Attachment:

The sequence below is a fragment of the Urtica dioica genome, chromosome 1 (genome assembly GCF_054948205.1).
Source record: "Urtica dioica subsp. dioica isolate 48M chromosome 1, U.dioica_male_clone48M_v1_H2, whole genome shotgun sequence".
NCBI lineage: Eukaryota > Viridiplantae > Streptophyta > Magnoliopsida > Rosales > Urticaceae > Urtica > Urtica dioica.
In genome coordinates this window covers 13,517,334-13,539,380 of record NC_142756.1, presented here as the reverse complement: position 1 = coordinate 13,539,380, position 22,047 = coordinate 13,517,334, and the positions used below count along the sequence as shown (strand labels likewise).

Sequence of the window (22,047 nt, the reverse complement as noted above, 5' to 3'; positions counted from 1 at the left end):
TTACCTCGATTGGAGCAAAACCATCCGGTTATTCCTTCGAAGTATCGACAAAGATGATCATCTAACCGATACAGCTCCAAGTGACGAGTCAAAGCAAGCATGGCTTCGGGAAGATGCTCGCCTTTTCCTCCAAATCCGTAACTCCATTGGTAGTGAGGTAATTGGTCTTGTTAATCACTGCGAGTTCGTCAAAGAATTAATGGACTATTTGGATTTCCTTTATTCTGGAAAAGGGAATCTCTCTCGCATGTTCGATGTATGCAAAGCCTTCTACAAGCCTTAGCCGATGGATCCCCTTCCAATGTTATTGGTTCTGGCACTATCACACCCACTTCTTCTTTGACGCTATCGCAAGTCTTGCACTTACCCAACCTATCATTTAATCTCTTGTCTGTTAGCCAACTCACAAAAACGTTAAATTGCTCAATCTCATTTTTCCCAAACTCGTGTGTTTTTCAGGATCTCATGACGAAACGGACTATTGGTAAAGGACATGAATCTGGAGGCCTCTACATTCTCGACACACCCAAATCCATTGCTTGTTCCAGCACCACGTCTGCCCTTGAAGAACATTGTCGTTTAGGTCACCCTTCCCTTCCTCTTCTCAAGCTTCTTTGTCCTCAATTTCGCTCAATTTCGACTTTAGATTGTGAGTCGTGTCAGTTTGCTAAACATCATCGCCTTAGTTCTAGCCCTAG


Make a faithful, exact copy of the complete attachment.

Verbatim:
The sequence below is a fragment of the Urtica dioica genome, chromosome 1 (genome assembly GCF_054948205.1).
Source record: "Urtica dioica subsp. dioica isolate 48M chromosome 1, U.dioica_male_clone48M_v1_H2, whole genome shotgun sequence".
NCBI lineage: Eukaryota > Viridiplantae > Streptophyta > Magnoliopsida > Rosales > Urticaceae > Urtica > Urtica dioica.
In genome coordinates this window covers 13,517,334-13,539,380 of record NC_142756.1, presented here as the reverse complement: position 1 = coordinate 13,539,380, position 22,047 = coordinate 13,517,334, and the positions used below count along the sequence as shown (strand labels likewise).

Sequence of the window (22,047 nt, the reverse complement as noted above, 5' to 3'; positions counted from 1 at the left end):
TTACCTCGATTGGAGCAAAACCATCCGGTTATTCCTTCGAAGTATCGACAAAGATGATCATCTAACCGATACAGCTCCAAGTGACGAGTCAAAGCAAGCATGGCTTCGGGAAGATGCTCGCCTTTTCCTCCAAATCCGTAACTCCATTGGTAGTGAGGTAATTGGTCTTGTTAATCACTGCGAGTTCGTCAAAGAATTAATGGACTATTTGGATTTCCTTTATTCTGGAAAAGGGAATCTCTCTCGCATGTTCGATGTATGCAAAGCCTTCTACAAGCCTTAGCCGATGGATCCCCTTCCAATGTTATTGGTTCTGGCACTATCACACCCACTTCTTCTTTGACGCTATCGCAAGTCTTGCACTTACCCAACCTATCATTTAATCTCTTGTCTGTTAGCCAACTCACAAAAACGTTAAATTGCTCAATCTCATTTTTCCCAAACTCGTGTGTTTTTCAGGATCTCATGACGAAACGGACTATTGGTAAAGGACATGAATCTGGAGGCCTCTACATTCTCGACACACCCAAATCCATTGCTTGTTCCAGCACCACGTCTGCCCTTGAAGAACATTGTCGTTTAGGTCACCCTTCCCTTCCTCTTCTCAAGCTTCTTTGTCCTCAATTTCGCTCAATTTCGACTTTAGATTGTGAGTCGTGTCAGTTTGCTAAACATCATCGCCTTAGTTCTAGCCCTAG